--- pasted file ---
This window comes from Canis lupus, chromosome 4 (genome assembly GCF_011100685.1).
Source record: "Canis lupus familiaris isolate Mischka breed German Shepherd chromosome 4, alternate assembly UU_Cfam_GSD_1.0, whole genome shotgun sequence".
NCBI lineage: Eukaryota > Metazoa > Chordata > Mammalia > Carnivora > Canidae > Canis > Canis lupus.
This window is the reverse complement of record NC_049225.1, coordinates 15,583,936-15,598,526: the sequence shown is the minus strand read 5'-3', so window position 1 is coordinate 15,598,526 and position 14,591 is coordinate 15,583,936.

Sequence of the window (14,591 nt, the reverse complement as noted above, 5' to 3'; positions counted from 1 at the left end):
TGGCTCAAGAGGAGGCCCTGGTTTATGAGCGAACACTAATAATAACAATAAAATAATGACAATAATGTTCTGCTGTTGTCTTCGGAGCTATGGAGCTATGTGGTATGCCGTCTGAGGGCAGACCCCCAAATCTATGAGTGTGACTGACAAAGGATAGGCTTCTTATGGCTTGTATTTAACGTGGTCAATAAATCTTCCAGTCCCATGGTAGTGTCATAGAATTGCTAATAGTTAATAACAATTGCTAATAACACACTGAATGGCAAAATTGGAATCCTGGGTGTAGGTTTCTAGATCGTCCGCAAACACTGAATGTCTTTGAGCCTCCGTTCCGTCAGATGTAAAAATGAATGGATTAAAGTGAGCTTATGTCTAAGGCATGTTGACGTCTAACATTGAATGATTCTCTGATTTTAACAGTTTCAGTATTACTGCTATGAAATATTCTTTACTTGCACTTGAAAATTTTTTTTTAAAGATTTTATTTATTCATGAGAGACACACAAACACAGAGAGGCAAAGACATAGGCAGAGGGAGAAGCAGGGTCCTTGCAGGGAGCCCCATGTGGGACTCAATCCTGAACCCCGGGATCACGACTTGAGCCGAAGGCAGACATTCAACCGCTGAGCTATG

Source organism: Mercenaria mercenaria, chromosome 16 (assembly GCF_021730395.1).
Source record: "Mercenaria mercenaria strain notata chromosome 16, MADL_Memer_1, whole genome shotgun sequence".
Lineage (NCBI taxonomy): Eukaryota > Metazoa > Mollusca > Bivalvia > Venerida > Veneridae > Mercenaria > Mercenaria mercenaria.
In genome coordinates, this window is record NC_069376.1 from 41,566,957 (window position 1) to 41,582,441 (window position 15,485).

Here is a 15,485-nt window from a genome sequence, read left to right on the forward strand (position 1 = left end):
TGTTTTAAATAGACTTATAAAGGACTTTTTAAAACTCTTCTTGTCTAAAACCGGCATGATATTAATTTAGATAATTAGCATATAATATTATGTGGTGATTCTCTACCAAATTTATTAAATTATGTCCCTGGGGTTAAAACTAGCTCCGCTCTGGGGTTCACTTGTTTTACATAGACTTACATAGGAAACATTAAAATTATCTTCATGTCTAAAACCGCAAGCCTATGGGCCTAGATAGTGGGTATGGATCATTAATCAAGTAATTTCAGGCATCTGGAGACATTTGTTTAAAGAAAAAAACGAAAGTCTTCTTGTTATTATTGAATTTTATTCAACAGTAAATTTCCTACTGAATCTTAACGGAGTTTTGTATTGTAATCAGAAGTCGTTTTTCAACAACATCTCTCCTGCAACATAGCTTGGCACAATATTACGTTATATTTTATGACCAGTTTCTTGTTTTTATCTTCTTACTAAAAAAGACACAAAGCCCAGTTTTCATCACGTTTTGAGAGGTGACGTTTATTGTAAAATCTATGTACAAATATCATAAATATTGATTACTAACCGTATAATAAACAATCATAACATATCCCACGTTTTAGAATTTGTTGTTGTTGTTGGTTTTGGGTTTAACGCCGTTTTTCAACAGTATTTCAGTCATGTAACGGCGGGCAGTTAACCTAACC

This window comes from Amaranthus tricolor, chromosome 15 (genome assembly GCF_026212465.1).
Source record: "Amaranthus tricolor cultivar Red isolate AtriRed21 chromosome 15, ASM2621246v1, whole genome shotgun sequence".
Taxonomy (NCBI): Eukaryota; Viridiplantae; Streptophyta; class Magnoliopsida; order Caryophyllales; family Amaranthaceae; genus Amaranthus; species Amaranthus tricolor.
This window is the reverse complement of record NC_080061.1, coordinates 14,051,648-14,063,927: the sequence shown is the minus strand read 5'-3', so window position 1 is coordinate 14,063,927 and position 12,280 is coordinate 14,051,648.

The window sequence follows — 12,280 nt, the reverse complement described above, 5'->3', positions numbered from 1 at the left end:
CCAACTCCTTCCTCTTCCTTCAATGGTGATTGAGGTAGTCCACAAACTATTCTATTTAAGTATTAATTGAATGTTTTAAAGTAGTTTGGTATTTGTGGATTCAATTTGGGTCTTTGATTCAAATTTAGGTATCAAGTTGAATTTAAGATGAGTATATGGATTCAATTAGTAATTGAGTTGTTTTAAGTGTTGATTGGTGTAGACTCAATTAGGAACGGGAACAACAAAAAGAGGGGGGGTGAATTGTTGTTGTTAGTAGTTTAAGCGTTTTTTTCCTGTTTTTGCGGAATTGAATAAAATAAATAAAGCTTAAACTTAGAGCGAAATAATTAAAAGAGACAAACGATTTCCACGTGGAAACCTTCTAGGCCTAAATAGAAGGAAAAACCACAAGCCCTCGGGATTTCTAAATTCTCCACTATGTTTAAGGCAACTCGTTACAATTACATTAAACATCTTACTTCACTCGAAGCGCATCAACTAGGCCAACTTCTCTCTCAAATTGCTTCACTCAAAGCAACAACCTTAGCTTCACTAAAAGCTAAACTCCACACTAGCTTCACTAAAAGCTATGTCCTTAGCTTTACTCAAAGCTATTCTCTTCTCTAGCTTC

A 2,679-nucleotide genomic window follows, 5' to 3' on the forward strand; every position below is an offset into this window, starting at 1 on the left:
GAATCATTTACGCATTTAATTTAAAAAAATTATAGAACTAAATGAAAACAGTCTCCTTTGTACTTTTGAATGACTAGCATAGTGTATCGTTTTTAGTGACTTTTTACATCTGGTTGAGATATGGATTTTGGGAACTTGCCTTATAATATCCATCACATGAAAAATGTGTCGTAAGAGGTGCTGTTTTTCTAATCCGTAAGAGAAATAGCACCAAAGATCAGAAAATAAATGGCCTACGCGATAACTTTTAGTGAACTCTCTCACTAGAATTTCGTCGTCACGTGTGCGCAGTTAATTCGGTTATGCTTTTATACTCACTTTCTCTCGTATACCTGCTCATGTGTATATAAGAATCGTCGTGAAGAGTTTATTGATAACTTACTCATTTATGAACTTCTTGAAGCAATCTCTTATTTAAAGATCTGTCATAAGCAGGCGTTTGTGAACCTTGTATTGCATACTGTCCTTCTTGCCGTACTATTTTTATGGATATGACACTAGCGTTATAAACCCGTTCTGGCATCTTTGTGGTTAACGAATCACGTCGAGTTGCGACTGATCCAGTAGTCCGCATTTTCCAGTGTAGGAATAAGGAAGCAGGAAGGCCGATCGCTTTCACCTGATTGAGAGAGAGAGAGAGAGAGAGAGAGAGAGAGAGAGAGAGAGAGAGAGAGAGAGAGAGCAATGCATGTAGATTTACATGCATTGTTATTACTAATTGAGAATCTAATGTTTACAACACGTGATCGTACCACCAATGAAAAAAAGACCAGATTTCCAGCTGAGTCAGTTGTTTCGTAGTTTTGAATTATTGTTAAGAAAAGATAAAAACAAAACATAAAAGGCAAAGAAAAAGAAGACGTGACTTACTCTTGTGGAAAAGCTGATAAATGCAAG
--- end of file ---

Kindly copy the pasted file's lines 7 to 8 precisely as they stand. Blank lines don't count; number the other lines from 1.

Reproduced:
Source organism: Mercenaria mercenaria, chromosome 16 (assembly GCF_021730395.1).
Source record: "Mercenaria mercenaria strain notata chromosome 16, MADL_Memer_1, whole genome shotgun sequence".